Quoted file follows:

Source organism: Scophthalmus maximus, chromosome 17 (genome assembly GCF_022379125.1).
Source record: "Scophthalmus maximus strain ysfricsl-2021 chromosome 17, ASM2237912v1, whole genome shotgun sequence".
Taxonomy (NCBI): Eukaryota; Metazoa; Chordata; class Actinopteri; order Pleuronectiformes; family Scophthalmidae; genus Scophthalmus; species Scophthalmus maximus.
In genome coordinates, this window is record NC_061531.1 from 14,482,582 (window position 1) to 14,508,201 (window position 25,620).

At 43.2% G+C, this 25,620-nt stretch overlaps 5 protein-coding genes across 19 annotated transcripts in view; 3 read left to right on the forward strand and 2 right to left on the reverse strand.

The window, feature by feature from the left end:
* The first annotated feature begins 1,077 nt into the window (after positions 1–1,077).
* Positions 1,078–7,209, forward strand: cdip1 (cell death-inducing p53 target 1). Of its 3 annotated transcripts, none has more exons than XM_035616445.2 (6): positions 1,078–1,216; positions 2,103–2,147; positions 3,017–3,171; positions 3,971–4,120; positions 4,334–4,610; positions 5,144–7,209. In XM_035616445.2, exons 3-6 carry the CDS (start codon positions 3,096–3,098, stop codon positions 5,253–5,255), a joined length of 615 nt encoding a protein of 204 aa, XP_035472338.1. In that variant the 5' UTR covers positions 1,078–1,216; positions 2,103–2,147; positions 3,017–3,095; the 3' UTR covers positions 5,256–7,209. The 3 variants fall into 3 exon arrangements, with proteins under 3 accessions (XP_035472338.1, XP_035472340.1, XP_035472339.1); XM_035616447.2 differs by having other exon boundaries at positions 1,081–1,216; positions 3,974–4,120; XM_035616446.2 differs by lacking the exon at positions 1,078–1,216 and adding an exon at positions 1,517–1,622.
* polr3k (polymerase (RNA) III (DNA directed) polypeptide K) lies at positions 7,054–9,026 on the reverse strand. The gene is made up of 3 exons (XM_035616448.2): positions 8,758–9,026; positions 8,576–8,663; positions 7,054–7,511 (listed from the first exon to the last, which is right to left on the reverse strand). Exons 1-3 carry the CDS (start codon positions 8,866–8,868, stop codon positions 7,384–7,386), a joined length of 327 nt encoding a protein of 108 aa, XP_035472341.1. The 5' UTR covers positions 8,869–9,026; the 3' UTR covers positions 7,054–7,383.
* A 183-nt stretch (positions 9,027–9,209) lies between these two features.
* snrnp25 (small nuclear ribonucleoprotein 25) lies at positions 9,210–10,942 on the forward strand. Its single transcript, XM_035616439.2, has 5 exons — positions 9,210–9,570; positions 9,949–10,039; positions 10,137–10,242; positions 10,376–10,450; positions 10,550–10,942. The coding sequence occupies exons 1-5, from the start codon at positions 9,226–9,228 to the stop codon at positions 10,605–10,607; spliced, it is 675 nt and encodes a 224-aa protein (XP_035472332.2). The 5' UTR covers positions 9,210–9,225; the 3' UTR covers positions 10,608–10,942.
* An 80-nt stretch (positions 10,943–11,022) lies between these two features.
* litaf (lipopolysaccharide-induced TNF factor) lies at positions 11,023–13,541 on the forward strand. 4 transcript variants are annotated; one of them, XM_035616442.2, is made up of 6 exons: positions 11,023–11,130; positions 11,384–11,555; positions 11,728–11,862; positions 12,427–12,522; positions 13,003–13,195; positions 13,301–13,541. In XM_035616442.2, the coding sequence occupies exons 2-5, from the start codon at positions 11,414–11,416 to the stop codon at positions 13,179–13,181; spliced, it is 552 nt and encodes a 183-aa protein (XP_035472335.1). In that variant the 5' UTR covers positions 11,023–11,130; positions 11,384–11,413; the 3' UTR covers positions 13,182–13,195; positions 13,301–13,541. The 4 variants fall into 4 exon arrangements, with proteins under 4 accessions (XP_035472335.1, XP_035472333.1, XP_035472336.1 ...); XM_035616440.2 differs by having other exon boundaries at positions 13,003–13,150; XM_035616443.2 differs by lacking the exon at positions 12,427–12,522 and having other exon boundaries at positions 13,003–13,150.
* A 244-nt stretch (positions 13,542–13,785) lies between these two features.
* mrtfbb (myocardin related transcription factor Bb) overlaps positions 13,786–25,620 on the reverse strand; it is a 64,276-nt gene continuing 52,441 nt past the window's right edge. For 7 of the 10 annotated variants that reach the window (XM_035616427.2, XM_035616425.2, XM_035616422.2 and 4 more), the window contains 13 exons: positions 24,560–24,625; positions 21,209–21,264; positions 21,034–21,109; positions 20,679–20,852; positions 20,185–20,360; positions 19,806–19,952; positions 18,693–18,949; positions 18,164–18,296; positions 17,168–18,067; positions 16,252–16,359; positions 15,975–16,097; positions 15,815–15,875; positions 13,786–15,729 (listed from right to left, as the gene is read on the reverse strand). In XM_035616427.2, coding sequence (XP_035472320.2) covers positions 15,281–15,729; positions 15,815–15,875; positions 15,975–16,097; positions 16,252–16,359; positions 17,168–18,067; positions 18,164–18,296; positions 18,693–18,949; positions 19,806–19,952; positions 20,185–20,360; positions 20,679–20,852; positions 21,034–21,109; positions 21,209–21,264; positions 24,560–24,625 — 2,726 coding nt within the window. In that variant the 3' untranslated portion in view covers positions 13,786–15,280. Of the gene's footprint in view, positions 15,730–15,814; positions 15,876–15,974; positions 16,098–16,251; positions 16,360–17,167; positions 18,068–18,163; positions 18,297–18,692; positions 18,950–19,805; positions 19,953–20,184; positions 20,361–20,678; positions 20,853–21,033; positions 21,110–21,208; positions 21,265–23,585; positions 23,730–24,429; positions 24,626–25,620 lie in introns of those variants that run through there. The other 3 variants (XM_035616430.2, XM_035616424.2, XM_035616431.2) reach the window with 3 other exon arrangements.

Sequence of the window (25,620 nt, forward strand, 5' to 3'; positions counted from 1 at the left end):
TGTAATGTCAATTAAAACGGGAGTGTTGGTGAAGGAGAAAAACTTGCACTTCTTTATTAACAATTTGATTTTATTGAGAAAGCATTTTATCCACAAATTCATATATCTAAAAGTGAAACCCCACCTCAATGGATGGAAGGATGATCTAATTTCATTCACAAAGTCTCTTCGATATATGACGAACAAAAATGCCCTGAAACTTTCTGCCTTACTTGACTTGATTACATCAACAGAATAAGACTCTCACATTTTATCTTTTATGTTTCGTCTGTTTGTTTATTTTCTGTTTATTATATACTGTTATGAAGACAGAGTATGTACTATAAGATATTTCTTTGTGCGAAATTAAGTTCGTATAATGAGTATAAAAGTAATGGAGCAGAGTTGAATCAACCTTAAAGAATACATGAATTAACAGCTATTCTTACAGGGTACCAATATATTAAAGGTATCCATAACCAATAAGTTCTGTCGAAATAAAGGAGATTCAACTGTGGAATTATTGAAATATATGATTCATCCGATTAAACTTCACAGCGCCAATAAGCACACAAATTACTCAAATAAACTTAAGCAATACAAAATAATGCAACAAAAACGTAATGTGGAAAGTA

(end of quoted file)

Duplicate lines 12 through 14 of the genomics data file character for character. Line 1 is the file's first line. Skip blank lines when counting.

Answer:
* An 80-nt stretch (positions 10,943–11,022) lies between these two features.
* litaf (lipopolysaccharide-induced TNF factor) lies at positions 11,023–13,541 on the forward strand. 4 transcript variants are annotated; one of them, XM_035616442.2, is made up of 6 exons: positions 11,023–11,130; positions 11,384–11,555; positions 11,728–11,862; positions 12,427–12,522; positions 13,003–13,195; positions 13,301–13,541. In XM_035616442.2, the coding sequence occupies exons 2-5, from the start codon at positions 11,414–11,416 to the stop codon at positions 13,179–13,181; spliced, it is 552 nt and encodes a 183-aa protein (XP_035472335.1). In that variant the 5' UTR covers positions 11,023–11,130; positions 11,384–11,413; the 3' UTR covers positions 13,182–13,195; positions 13,301–13,541. The 4 variants fall into 4 exon arrangements, with proteins under 4 accessions (XP_035472335.1, XP_035472333.1, XP_035472336.1 ...); XM_035616440.2 differs by having other exon boundaries at positions 13,003–13,150; XM_035616443.2 differs by lacking the exon at positions 12,427–12,522 and having other exon boundaries at positions 13,003–13,150.
* A 244-nt stretch (positions 13,542–13,785) lies between these two features.